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Water Management Associations
Troubles Run Deep for Wisconsin Waters
I have a confession to make. For part of my life, I took it for granted that there would always be plenty of clean and safe water to meet the needs of Wisconsin residents into the foreseeable future. After all, there are regulations in place to reduce pollution from sources like industries, municipalities, agricultural and property owners. Communities, conservation organizations and people from across the state are implementing plans to reduce the use of and conserve water.

Regardless of your political, social or economic status, Wisconsinites are all impacted when an opened water faucet produces little or unsafe water. The fight to protect water quality by reducing nutrient runoff (especially phosphorus) from streets, water treatment plants and farms is one of Wisconsin’s most challenging environmental issues.

The Wisconsin DNR cites that ¼ of more than 700 bodies of water which fail to meet water quality standards do so because of high levels of phosphorus. The Department of Health Services cites 26 cases of algae-related illnesses between 2009 and 2011 in Dunn County, which originated from Tainter Lake. Blue-green algae has been found in Lake Winnebago, which supplies drinking water to Appleton, Neenah, Menasha and Oshkosh.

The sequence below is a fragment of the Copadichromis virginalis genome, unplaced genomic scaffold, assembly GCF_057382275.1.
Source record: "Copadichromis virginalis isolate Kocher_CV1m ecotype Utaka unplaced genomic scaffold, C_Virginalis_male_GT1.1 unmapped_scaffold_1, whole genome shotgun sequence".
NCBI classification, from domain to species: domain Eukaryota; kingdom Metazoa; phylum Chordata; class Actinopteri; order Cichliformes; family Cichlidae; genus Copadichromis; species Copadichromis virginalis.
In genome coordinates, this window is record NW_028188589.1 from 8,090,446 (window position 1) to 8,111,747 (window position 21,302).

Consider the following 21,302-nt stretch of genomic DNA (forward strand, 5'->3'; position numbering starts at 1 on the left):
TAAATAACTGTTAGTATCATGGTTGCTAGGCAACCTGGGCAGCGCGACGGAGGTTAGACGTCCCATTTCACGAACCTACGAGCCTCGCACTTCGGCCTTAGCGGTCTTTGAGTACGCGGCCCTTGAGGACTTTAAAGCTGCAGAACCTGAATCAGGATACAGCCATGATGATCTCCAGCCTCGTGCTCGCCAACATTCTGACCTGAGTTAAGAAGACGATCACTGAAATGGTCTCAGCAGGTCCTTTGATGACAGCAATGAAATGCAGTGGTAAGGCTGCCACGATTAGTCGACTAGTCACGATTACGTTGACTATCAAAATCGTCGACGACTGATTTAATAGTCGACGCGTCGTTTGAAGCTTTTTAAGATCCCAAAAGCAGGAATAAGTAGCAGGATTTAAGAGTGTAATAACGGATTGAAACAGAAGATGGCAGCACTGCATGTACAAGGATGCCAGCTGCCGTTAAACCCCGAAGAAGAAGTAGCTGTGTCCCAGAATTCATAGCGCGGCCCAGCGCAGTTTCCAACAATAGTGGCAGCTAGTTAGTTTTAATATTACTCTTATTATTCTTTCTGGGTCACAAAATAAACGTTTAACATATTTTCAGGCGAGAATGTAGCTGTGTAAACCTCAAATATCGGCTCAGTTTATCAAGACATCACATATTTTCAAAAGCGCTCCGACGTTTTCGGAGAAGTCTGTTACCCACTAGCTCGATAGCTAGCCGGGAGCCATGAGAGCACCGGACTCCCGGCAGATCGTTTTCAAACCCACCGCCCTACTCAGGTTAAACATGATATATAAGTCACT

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Senator Studies New Law to Manage Aquatic Vegetation - Most fishermen just call it "grass." Others refer to it as milfoil. Scientific types called it "aquatic vegetation," while most dock owners refer to it as "weeds". Whatever you call it, the submergent (underwater) aquatic vegetation growing on area lakes has been the subject of never-ending controversy since it first appeared in the late 1970's.

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